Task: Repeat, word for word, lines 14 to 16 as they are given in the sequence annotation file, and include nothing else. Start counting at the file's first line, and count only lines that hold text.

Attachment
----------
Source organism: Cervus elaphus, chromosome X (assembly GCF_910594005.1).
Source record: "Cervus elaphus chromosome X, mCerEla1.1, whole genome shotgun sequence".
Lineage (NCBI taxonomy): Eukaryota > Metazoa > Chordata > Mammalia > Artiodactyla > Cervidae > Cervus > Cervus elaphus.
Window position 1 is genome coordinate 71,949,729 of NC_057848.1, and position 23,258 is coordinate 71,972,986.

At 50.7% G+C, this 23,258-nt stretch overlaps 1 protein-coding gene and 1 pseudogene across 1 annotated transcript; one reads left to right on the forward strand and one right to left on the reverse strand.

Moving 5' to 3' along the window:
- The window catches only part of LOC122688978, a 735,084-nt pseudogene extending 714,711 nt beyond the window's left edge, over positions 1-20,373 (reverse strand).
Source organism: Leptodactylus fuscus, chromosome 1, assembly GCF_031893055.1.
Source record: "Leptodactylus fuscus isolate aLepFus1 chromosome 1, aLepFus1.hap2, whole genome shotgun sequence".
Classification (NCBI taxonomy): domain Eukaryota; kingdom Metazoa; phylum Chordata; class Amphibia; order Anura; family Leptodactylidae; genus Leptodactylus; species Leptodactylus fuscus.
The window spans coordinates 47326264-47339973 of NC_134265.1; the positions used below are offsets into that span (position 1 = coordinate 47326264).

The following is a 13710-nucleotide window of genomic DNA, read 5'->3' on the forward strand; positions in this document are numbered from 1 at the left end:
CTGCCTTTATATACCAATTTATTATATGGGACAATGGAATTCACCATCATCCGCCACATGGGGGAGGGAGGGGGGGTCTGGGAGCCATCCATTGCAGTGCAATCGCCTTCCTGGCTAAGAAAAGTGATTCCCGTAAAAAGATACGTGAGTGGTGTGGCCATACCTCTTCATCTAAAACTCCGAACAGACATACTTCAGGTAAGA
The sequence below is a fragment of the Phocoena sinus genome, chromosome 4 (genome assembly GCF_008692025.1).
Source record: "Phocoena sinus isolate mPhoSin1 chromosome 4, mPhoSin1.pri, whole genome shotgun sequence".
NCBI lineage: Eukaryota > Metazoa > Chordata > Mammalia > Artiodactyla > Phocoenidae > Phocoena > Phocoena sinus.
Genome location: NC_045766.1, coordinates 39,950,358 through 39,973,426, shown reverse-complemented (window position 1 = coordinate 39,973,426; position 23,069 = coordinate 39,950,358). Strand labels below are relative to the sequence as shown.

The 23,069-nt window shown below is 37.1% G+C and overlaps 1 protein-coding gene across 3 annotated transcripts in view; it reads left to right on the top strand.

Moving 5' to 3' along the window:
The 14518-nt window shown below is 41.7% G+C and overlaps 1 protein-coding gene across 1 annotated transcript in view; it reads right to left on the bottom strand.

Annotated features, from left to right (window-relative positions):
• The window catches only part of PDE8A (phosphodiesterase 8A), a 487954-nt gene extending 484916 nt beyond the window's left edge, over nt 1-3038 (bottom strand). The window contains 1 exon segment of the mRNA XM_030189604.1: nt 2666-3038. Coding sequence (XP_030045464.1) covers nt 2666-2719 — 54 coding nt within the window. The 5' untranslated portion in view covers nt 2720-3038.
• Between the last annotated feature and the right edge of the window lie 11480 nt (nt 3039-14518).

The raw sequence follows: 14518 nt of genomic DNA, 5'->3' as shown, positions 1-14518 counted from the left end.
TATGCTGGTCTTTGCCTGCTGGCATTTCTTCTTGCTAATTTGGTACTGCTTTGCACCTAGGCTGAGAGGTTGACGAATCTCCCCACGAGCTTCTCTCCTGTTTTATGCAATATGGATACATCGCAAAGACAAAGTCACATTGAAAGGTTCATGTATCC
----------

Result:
The sequence below is a fragment of the Phocoena sinus genome, chromosome 4 (genome assembly GCF_008692025.1).
Source record: "Phocoena sinus isolate mPhoSin1 chromosome 4, mPhoSin1.pri, whole genome shotgun sequence".
NCBI lineage: Eukaryota > Metazoa > Chordata > Mammalia > Artiodactyla > Phocoenidae > Phocoena > Phocoena sinus.